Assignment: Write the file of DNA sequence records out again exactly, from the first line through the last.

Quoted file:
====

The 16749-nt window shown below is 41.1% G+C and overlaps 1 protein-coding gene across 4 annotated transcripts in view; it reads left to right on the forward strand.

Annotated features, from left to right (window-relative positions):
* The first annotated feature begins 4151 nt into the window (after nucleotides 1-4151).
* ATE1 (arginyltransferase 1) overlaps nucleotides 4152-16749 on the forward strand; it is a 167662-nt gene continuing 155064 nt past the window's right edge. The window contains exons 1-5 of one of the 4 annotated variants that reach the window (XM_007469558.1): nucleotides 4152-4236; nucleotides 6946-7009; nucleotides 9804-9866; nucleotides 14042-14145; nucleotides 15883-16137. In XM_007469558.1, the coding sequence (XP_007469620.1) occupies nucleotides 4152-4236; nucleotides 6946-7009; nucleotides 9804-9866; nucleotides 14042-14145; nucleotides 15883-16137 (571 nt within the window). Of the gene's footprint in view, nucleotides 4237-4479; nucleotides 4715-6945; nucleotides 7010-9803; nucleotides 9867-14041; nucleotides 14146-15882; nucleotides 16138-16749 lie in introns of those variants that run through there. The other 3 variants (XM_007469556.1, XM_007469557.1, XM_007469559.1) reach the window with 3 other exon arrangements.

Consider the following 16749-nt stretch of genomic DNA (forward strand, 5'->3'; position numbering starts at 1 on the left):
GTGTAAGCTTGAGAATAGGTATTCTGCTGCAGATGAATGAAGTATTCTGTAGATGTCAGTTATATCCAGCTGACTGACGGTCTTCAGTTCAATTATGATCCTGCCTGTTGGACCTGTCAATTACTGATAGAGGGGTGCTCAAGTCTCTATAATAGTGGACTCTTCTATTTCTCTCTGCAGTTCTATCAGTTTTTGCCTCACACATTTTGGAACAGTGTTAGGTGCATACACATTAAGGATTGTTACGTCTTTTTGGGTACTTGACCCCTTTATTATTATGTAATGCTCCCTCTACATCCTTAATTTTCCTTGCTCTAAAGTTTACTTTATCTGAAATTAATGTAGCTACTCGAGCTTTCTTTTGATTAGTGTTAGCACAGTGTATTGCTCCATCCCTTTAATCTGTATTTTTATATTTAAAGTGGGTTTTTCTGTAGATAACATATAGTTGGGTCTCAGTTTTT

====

The 16749-nt window shown below is 41.1% G+C and overlaps 1 protein-coding gene across 4 annotated transcripts in view; it reads left to right on the forward strand.

Annotated features, from left to right (window-relative positions):
* The first annotated feature begins 4151 nt into the window (after nucleotides 1-4151).
* ATE1 (arginyltransferase 1) overlaps nucleotides 4152-16749 on the forward strand; it is a 167662-nt gene continuing 155064 nt past the window's right edge. The window contains exons 1-5 of one of the 4 annotated variants that reach the window (XM_007469558.1): nucleotides 4152-4236; nucleotides 6946-7009; nucleotides 9804-9866; nucleotides 14042-14145; nucleotides 15883-16137. In XM_007469558.1, the coding sequence (XP_007469620.1) occupies nucleotides 4152-4236; nucleotides 6946-7009; nucleotides 9804-9866; nucleotides 14042-14145; nucleotides 15883-16137 (571 nt within the window). Of the gene's footprint in view, nucleotides 4237-4479; nucleotides 4715-6945; nucleotides 7010-9803; nucleotides 9867-14041; nucleotides 14146-15882; nucleotides 16138-16749 lie in introns of those variants that run through there. The other 3 variants (XM_007469556.1, XM_007469557.1, XM_007469559.1) reach the window with 3 other exon arrangements.

Consider the following 16749-nt stretch of genomic DNA (forward strand, 5'->3'; position numbering starts at 1 on the left):
GTGTAAGCTTGAGAATAGGTATTCTGCTGCAGATGAATGAAGTATTCTGTAGATGTCAGTTATATCCAGCTGACTGACGGTCTTCAGTTCAATTATGATCCTGCCTGTTGGACCTGTCAATTACTGATAGAGGGGTGCTCAAGTCTCTATAATAGTGGACTCTTCTATTTCTCTCTGCAGTTCTATCAGTTTTTGCCTCACACATTTTGGAACAGTGTTAGGTGCATACACATTAAGGATTGTTACGTCTTTTTGGGTACTTGACCCCTTTATTATTATGTAATGCTCCCTCTACATCCTTAATTTTCCTTGCTCTAAAGTTTACTTTATCTGAAATTAATGTAGCTACTCGAGCTTTCTTTTGATTAGTGTTAGCACAGTGTATTGCTCCATCCCTTTAATCTGTATTTTTATATTTAAAGTGGGTTTTTCTGTAGATAACATATAGTTGGGTCTCAGTTTTT